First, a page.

The International Information Center for Structural Engineers

Wednesday, 24 July 2019 01:00cat

Cement's production high environmental footprint

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Cement's production high environmental footprint, Source: Cement's production high environmental footprint, Source:

The production of cement results in more pollution in the environment than all the trucks and just 1% less than all the cars worldwide.

Nowadays most engineers and designers are focusing on reducing the carbon footprint of already constructed buildings and their efforts have indeed been productive. However, it is the building production which incorporates chemical reactions that highly affect the environment.

In particular, according to data from 2017, steel, trucks, cement production and cars account for 5.1%, 6.1%, 6.9% and 7.9% of the total carbon dioxide emissions in the world. Therefore, the main question raised is why cement manufacturers have not decided to implement a greener solution. 

Some cement production firms state that they are indeed working on how to reduce the CO2 emissions, however, their clients are not willing to invest in new technologies due to the increased expenses. "There is so far too little demand for sustainable materials. I would love to see more demand from customers for it. There is limited sensitivity for carbon emissions in the construction of a building," Jens Diebold, head of sustainability at LafargeHolcim, a Swiss multinational company that manufactures building materials, said. Nevertheless, it is true that the cost is a major issue as greener forms of cement cost three times more than usual mixes.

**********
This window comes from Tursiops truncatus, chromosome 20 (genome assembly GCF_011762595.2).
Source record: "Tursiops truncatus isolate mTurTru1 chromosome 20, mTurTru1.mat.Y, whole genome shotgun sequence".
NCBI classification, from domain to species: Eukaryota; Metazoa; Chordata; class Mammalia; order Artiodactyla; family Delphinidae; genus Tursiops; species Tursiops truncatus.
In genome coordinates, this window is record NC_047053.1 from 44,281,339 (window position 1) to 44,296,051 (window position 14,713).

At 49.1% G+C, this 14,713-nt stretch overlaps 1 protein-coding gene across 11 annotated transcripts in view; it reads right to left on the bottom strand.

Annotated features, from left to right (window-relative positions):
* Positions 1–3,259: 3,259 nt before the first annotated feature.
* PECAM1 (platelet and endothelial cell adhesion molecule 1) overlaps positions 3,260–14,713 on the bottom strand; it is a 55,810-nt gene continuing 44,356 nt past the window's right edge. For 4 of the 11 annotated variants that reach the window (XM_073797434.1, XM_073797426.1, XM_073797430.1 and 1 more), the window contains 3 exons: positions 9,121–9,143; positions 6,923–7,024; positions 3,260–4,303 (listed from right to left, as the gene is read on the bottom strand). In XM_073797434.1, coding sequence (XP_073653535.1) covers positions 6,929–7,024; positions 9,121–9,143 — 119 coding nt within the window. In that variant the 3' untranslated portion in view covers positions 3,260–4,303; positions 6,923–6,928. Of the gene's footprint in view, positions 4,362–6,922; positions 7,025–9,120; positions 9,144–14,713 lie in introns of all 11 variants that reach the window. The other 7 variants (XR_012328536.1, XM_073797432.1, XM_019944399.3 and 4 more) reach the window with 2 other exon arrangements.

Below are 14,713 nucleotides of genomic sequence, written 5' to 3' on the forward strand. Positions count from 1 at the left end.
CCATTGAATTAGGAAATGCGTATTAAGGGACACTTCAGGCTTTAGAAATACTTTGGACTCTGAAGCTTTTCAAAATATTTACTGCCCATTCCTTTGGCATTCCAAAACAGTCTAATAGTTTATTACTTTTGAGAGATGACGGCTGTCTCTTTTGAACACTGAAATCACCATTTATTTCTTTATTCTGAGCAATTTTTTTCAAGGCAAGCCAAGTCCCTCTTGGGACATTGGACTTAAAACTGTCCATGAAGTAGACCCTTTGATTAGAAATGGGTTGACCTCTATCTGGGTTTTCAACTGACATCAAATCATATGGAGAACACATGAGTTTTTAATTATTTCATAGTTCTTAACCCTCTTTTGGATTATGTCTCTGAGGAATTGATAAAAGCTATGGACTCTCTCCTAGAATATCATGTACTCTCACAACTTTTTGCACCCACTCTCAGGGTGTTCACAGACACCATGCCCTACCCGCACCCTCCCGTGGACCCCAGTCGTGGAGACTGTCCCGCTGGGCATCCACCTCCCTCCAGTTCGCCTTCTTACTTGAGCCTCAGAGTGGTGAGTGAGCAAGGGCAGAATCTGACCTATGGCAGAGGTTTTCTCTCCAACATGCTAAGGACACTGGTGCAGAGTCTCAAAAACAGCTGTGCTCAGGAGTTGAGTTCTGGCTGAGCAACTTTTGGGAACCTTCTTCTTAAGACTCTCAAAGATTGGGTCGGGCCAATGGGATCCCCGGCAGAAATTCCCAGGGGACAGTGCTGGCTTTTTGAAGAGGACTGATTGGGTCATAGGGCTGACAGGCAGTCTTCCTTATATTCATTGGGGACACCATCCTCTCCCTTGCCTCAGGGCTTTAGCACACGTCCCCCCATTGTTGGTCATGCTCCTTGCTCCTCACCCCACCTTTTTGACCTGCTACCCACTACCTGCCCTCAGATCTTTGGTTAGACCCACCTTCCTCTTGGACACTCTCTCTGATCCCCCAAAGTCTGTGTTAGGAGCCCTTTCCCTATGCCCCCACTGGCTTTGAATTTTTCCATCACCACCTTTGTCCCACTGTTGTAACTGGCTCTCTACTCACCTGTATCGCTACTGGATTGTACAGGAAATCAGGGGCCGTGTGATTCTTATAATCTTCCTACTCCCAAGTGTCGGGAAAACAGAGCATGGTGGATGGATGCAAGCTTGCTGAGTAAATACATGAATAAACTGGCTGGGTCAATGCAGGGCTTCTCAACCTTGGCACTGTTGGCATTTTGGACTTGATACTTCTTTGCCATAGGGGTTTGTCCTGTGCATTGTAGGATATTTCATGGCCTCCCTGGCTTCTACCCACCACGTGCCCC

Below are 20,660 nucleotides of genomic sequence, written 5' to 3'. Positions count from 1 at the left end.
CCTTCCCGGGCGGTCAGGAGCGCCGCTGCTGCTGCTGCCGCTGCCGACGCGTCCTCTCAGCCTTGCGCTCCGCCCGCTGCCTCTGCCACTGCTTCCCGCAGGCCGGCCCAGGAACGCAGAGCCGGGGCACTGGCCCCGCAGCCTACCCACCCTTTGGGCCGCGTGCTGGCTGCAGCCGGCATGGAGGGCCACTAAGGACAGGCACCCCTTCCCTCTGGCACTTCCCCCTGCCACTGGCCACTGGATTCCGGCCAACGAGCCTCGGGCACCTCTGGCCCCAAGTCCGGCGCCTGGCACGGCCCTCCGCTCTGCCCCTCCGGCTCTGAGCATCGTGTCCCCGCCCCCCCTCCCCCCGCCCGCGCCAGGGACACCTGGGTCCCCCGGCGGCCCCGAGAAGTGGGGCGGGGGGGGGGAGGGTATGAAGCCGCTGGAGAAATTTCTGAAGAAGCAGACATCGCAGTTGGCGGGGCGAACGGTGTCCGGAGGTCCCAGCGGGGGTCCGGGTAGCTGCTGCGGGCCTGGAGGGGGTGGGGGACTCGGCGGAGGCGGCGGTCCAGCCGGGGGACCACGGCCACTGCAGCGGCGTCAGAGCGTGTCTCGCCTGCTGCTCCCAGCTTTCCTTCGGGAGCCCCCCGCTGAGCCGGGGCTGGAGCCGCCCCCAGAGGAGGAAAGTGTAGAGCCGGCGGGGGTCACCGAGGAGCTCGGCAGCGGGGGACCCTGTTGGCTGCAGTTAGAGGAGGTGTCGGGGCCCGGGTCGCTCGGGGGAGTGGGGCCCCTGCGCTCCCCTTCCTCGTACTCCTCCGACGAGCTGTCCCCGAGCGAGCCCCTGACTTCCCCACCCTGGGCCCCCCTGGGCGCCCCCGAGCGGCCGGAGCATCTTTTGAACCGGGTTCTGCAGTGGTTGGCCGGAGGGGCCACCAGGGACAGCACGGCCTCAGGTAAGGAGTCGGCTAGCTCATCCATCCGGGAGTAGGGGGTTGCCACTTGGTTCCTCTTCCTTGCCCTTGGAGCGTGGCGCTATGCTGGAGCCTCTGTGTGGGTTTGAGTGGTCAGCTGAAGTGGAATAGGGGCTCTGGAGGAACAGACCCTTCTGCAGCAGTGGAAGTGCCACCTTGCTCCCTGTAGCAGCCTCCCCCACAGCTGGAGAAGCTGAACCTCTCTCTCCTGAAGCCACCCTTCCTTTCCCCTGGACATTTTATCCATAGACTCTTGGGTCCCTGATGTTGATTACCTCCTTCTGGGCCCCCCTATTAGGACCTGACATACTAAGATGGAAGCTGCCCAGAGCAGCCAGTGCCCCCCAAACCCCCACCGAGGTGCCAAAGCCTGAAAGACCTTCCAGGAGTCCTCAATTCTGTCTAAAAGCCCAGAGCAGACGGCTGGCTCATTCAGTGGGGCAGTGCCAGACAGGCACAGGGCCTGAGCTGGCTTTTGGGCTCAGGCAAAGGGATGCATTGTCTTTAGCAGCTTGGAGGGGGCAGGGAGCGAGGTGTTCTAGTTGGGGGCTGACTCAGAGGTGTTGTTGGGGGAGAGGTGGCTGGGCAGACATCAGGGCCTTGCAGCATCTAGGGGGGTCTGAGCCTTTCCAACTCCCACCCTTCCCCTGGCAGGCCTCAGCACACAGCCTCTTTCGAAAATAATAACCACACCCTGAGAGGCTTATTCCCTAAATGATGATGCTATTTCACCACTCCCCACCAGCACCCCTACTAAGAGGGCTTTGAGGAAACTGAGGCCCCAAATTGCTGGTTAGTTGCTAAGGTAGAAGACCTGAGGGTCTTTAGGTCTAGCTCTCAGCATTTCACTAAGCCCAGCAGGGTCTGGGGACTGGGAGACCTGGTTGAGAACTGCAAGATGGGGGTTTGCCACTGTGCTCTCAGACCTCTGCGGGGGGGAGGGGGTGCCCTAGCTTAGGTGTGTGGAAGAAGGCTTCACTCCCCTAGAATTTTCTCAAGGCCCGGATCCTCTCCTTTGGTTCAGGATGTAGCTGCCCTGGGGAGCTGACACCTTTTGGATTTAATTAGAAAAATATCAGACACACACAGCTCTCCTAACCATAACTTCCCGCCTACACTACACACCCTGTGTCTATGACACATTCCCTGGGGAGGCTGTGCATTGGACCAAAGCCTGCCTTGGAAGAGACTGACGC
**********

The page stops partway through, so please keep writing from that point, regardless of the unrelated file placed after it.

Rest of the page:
According to the European Cement Association, the manufacturing of one ton of cement produces about half a ton of carbon dioxide, which is more than a car's production on a 2000-kilometer trip. The majority of the CO2 derives from the limestone heating procedure as the chemical reaction (CaCO3 + heat → CaO + CO2) produces the greenhouse gas.

An intelligent solution that is currently investigated is replacing the clinker (produced by the limestone heating process) with other substances e.g. fly-ash that can produce a geopolymer binder. "This alternative eco-friendly binder technology reduces the carbon emissions associated with normal Portland cement by 80% to 90%, and also has a much lower embodied energy. We have been working with leading companies in South East Asia, New Zealand, India, Europe and the Middle East who are extremely interested in adopting this technology," Cameron Coleman, chief executive officer of Wagners Holding Co., stated.

However, this approach probably won't thrive in European countries and in the United States. Fly-ash is produced in coal plants that are currently closing. Therefore, the utilization of fossil-fuel alternatives for heat is also being considered.



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